This may have to be done away from the jurisdiction of the FDA since many gentle treatments that work do not involve newly patented drugs. This means that monopoly profits cannot be used to pay back the immense cost of getting FDA approval for cancer cures that work. Otherwise we need to find another way to fund the roughly billion dollars required for the testing.

    But I would rather not wait for that political battle to be won to start curing most cancers by means other than cut, burn, and poison. Even just using insulin potentiated chemotherapy, which is taught and used in Great Britain, would be a great advance. Big pharma doesn’t allow it to be taught in U.S. medical schools since it only uses a tenth as much of the expensive chemo poisons. And your hair doesn’t fall out.

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  6. Samuel Valiente says:

    I am not a teen anymore (27), but I am an aspiring scientific too, and sadly this also applies for Us in the developing countries (Guatemala).

    Greetings from Guatemala.

    Sam.

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  7. Samuel Furse says:

    Fine sounding words, but it might help change things more if you were clearer about how the huge undertaking of publishing science was to be paid for.

    Also, I find your reasoning a bit weak. Scientific articles are not written with general or young audiences in mind. More than that, they are written for specialist audiences, i.e. professionals in particular scientific disciplines. It’s unlikely that anyone even partly removed from that will get worthwhile use out of them, let alone untrained children. I am afraid the idea that funding the vast task of making countless hundreds of thousands of scientific articles available to teenagers is going to change the world is an over-reached argument.

    Making articles available to all is a good idea, but if coherent, strong arguments are ignored in favour of specious ones like these, it will do the movement more harm than good. There are strong arguments, like making papers available to scientists who do not have affiliation to an institution and to institutions who cannot afford the subscriptions, but making papers available to those who have not been trained and are not in training, should not be confused with them.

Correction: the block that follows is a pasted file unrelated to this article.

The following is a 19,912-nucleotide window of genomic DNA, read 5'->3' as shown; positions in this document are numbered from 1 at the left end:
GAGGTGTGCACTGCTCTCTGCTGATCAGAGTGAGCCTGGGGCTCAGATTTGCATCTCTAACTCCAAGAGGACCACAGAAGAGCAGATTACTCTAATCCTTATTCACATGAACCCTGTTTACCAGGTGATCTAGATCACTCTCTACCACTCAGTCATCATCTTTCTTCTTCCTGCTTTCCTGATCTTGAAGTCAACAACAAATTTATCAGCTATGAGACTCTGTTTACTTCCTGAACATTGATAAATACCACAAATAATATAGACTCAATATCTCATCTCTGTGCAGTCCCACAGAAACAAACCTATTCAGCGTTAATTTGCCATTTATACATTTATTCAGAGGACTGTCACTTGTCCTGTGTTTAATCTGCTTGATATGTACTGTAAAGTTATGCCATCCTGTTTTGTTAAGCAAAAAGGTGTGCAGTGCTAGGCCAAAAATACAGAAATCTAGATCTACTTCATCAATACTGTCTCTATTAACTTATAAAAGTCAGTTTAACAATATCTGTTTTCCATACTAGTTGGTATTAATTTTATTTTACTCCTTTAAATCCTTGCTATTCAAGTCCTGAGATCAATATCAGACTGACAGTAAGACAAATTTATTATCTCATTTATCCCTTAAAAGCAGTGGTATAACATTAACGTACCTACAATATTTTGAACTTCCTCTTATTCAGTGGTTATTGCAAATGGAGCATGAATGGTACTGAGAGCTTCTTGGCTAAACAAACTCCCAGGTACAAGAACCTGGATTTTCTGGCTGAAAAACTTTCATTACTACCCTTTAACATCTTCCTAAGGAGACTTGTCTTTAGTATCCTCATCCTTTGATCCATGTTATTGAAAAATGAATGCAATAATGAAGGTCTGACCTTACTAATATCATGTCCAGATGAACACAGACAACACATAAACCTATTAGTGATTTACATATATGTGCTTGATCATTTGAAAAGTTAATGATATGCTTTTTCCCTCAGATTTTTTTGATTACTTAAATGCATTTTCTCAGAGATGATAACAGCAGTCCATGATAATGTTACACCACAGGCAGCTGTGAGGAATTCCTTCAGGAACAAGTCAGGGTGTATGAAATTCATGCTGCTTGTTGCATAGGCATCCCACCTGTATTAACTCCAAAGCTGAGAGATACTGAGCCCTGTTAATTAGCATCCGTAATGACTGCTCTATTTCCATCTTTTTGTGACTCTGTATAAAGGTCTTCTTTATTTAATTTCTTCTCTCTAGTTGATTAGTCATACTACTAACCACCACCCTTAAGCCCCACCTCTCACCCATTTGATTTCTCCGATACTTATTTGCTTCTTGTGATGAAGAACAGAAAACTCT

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    • Jack Andraka says:

      Your comments seem quite condescending and I feel like you are patting young researchers on their heads and telling them to run off and play. I feel just the opposite: that if people read and think for themselves they can ask interesting questions and perhaps come up with interesting answers. I hear from so many people around the world who are hungry to learn. Dr Quackenbush, a fellow White House Champion of Change , helps engage multiple myeloma patients as partners in defeating the disease and provides advanced analytical tools to make the invaluable
      study data open to scientists everywhere who are interested in finding cures. Rather than the outdated idea of hoarding information we should embrace the new open access model and believe in human collective intelligence and potential.
      My friend “The Winnower (http://thewinnower.com/blog/science-welcomes-all-ideasif-you-can-pay/ ) notes :” In the past, charging such high rates to publish scientific discoveries was justifiable because of printing and distribution costs. Now however, because of the Internet, this is no longer the case. New discoveries are disseminated instantly, formatting is performed automatically and thus, prices could dramatically shrink.

      Indeed, an analysis by Deutsche Bank states:

      “…the publisher adds relatively little value to the publishing process … if the process really were as complex, costly and value-added as the publishers protest that it is, 40% margins wouldn’t be available”

      Love the discussion and I’m so glad you shared your opinion!

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      • Samuel Furse says:

        No, that’s not what I said. The point I made was that making published scientific research available by what we currently understand as OA, to people who cannot hope to understand it is not a good justification for mounting a change as large and expensive as OA. More importantly, there are better ones. Like, for example, institutes in the third world that do have trained scientists but cannot afford subscriptions for journals to stay up-to-date, and thus cannot themselves publish in them. In my opinion, this means in effect that their science is being wasted. This would also have the effect of raising the standard, and avoid trash like this: http://www.huffingtonpost.com/2013/09/16/nigerian-student-gay-marriage_n_3934518.html